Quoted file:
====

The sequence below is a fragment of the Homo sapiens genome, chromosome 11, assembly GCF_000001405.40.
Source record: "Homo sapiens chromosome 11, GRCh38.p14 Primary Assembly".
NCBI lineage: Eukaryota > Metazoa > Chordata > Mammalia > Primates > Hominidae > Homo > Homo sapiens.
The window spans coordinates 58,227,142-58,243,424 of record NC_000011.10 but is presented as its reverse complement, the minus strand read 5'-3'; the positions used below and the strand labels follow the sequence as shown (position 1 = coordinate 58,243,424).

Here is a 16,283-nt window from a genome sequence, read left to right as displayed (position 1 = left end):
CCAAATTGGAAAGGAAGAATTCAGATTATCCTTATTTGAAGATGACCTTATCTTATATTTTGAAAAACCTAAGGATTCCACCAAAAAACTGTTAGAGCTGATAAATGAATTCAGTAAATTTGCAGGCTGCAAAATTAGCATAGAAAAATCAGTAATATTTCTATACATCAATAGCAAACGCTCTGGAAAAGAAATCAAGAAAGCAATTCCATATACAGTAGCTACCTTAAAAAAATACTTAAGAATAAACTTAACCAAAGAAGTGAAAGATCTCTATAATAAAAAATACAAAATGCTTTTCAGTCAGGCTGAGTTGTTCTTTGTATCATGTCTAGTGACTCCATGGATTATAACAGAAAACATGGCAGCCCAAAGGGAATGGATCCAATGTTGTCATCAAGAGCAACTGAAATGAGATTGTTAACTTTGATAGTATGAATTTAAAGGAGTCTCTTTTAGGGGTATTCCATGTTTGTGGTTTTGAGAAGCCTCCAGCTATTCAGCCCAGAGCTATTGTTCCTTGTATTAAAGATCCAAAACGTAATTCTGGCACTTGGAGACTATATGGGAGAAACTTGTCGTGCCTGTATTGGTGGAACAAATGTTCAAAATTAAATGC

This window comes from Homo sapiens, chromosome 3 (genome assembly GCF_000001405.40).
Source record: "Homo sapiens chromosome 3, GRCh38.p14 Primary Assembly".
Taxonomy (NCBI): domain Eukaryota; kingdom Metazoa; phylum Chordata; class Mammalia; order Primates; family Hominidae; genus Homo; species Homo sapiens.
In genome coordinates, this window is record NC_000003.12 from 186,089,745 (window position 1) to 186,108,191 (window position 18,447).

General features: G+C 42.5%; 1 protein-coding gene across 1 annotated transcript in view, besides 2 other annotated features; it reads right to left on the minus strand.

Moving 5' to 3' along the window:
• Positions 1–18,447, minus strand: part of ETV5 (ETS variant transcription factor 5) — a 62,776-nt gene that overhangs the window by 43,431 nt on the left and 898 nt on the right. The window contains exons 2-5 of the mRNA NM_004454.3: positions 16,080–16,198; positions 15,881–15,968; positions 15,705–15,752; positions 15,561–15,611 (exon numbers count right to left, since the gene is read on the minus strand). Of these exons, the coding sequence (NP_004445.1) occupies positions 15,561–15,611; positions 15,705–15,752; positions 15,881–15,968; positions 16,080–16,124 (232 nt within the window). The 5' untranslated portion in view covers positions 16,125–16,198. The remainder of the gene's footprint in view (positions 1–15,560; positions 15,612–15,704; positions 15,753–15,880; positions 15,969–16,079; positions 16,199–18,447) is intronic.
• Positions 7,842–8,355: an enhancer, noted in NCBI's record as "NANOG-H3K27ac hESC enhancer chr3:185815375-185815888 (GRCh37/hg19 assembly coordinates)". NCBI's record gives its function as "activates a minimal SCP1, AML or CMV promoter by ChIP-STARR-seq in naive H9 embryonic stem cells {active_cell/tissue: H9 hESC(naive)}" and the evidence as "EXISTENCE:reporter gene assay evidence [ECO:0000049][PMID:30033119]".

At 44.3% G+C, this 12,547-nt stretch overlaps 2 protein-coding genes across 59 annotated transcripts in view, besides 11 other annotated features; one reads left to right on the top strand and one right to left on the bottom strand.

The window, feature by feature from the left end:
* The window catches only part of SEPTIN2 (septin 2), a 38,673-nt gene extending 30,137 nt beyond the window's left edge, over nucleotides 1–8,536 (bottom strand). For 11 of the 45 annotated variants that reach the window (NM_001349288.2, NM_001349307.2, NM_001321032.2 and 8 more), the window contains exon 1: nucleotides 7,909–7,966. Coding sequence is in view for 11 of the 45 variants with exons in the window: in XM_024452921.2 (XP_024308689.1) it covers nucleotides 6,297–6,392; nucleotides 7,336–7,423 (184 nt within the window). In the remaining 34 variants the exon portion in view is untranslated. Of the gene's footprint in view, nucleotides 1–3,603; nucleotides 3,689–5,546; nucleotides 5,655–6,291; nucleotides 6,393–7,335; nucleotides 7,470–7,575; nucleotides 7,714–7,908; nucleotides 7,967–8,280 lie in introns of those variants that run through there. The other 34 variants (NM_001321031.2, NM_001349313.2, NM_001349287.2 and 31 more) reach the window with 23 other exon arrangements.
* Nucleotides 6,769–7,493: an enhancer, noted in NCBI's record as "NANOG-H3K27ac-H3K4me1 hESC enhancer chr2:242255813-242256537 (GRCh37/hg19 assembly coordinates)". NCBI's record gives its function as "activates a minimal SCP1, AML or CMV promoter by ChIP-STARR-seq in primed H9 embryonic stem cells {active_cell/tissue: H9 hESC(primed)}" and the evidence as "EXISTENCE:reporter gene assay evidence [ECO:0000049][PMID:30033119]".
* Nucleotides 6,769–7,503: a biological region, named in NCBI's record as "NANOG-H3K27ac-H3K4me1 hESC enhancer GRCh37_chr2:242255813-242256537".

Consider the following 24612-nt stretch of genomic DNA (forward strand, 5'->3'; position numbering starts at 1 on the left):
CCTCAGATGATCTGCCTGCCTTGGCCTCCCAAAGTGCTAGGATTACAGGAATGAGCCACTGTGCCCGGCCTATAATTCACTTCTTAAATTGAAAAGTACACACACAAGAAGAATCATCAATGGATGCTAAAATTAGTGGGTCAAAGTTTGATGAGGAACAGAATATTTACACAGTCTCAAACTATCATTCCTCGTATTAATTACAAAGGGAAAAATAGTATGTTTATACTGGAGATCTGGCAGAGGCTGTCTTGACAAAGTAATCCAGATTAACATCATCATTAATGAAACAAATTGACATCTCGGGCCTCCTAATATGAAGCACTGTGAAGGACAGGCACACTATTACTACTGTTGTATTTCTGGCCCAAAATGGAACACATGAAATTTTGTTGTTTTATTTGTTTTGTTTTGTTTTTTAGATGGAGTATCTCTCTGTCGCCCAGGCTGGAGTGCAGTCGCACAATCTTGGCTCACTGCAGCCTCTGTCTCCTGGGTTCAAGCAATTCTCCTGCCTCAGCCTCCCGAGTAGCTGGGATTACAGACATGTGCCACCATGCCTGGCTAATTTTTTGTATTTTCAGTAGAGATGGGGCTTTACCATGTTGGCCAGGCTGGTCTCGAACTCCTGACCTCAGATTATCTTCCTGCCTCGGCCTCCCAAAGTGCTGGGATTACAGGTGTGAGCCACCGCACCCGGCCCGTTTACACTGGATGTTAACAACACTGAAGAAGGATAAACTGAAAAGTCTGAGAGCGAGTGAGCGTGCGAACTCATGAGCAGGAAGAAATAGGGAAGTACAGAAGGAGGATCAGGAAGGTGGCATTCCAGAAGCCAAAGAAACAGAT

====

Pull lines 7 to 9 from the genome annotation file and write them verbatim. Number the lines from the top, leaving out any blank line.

This window comes from Homo sapiens, chromosome 3 (genome assembly GCF_000001405.40).
Source record: "Homo sapiens chromosome 3, GRCh38.p14 Primary Assembly".
Taxonomy (NCBI): domain Eukaryota; kingdom Metazoa; phylum Chordata; class Mammalia; order Primates; family Hominidae; genus Homo; species Homo sapiens.